Buying a horse? What to do if you get saddled with a dud.
29 January 2024
Buying a horse is a huge investment for anyone. Whilst most of the time, these purchases go without a hitch, unfortunately, sometimes things do go wrong. It is, therefore, important that you know what your rights are if the worst does happen and you notice something is not quite right after your purchase.
What are your consumer rights?
The Consumer Rights Act 2015 (the Act) provides individual consumers who purchase goods and services with statutory rights and remedies which, generally, cannot be excluded from a contract for sale/purchase. The Act is intended to protect those buying from a trader and therefore it is important to understand that it does not apply to private sales (such as buying from a friend, family member or from someone who does not sell horses by way of a business).
If you are an individual and are buying from an equine dealer, stud or other commercial trading outfit, the Act will imply certain terms into the contract to protect you. These include:
- Goods to be of satisfactory quality
Any seller must make sure that the horse they are selling is of a certain level of satisfactory quality. When determining whether or not the seller has complied with this obligation, the description of the horse, the value and the general circumstances will be taken into account. For example, a seller of a horse which is intended to compete to a high level and is being sold for a significant sum, will be held to a higher standard than a seller who is selling a horse to a family for hacking or low-level competitions. The seller must notify you of any known defects. If you are made aware of defects and proceed with the purchase despite these, you cannot later reject the horse because of these defects.
- Goods must be fit for purpose
If you are buying a horse for a specific purpose (such as for competing to a certain level in a specific discipline or for a novice child to ride), you must ensure that you make the seller aware of this. Upon you telling the seller, they will then be under an obligation to ensure that the horse is reasonably fit for that purpose or, if it is not, to inform you of any limitations or issues that they are aware of which would prevent the horse from fulfilling it.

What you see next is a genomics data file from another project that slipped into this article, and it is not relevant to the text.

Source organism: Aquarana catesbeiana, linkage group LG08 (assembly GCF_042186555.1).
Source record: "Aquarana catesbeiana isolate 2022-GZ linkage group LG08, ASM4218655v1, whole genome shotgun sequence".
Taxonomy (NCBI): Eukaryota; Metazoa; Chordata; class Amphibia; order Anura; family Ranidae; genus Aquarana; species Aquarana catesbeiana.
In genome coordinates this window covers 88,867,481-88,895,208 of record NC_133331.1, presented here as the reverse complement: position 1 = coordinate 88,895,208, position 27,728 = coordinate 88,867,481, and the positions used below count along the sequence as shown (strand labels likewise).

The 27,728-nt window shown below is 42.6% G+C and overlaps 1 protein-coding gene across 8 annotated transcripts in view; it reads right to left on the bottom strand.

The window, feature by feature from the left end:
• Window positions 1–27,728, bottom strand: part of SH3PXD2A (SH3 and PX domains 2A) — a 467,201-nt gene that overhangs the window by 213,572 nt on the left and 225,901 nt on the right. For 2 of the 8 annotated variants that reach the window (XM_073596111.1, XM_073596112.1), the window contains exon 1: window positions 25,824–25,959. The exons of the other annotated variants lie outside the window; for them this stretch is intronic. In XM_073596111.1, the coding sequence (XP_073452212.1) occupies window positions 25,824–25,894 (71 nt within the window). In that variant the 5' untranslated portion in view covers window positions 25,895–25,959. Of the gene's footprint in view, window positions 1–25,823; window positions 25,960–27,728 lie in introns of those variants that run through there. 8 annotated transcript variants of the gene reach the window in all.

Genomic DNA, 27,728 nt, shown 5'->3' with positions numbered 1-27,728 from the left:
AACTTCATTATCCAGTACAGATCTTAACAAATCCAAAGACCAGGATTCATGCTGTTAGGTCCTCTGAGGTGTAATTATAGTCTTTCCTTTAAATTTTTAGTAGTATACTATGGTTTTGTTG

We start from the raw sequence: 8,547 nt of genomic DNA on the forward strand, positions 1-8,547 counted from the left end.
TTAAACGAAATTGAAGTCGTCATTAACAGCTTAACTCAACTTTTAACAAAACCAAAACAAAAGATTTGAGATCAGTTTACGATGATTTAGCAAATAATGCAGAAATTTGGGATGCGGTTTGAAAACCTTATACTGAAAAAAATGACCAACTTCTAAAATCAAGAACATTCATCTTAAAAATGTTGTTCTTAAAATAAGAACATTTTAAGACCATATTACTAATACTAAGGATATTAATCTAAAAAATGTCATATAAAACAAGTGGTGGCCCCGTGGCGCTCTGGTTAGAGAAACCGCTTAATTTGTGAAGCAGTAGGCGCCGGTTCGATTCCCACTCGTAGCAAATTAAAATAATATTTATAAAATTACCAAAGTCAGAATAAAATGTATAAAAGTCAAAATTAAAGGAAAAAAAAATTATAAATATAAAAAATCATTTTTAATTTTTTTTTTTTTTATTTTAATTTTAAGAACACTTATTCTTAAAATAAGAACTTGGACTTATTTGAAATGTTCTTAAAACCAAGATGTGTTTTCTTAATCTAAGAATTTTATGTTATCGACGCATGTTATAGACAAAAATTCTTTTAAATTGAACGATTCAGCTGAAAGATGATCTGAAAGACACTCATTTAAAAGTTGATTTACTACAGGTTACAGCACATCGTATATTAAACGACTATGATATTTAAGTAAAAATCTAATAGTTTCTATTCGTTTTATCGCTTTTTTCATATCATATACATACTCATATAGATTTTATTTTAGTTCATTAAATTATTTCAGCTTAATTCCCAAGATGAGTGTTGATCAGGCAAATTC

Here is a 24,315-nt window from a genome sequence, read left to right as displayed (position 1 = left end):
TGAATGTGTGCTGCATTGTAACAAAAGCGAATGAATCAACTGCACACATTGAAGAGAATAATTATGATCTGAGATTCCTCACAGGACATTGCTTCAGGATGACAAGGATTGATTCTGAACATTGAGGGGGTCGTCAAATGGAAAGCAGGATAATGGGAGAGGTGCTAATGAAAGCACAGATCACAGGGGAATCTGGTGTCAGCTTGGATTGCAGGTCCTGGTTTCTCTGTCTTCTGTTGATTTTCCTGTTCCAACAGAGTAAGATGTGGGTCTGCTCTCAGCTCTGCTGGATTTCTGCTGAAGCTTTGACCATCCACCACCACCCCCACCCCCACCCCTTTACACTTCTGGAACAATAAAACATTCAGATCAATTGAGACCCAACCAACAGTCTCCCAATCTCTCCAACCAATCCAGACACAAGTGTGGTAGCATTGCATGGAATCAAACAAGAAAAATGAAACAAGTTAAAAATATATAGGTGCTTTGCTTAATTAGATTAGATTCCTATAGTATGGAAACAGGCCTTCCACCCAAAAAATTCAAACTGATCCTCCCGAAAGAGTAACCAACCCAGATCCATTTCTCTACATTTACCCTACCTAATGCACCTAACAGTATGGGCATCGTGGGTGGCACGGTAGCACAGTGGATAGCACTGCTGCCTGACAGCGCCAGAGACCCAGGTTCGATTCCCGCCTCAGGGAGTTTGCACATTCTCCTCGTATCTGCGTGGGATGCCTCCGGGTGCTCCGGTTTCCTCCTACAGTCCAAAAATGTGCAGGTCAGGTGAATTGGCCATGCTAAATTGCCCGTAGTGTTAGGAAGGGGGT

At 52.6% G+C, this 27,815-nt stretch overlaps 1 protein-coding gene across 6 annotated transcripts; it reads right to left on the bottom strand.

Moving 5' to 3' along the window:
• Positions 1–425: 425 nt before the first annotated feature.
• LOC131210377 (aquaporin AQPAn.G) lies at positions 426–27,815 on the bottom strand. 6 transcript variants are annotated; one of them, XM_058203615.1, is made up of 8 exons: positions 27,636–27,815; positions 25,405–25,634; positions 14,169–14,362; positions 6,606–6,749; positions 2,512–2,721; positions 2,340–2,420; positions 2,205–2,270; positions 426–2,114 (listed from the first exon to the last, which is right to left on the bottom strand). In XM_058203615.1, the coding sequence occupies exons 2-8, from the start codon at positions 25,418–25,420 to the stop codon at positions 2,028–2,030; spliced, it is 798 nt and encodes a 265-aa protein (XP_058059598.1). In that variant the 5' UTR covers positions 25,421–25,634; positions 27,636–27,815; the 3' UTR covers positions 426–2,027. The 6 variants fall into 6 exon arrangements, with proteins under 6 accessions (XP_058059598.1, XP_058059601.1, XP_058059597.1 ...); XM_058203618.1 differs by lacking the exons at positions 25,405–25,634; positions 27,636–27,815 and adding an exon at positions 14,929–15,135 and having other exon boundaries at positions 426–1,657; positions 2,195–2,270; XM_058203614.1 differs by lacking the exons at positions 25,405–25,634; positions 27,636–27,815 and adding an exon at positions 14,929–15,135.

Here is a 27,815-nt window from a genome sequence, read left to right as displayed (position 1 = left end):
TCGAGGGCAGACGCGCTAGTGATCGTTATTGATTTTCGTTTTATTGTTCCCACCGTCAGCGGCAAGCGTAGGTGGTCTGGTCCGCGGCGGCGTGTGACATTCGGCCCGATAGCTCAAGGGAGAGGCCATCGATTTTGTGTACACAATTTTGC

- Goods must be as described
Horses can be advertised for sale by either a formal written advertisement or an oral description provided by the seller. The seller may even describe the condition of the horse through email correspondence or text message. The Act places an obligation on the seller to make sure that the horse meets with the descriptions that they give to you. If the horse is not as described, this would be a breach by the seller.
These are all rights that the Act implies into any purchase contract without you needing to do anything at all. If the seller breaches any of these terms, it may entitle you to either (i) return the horse or (ii) bring a claim against the seller. This is dealt with further below.
However, it is of course always preferable to try and avoid any problems in the first place. In this regard, it is always important to remember to get the horse vetted and to undertake a pre-purchase examination to try to avoid any nasty surprises.
What remedies are available if the seller breaches the Act?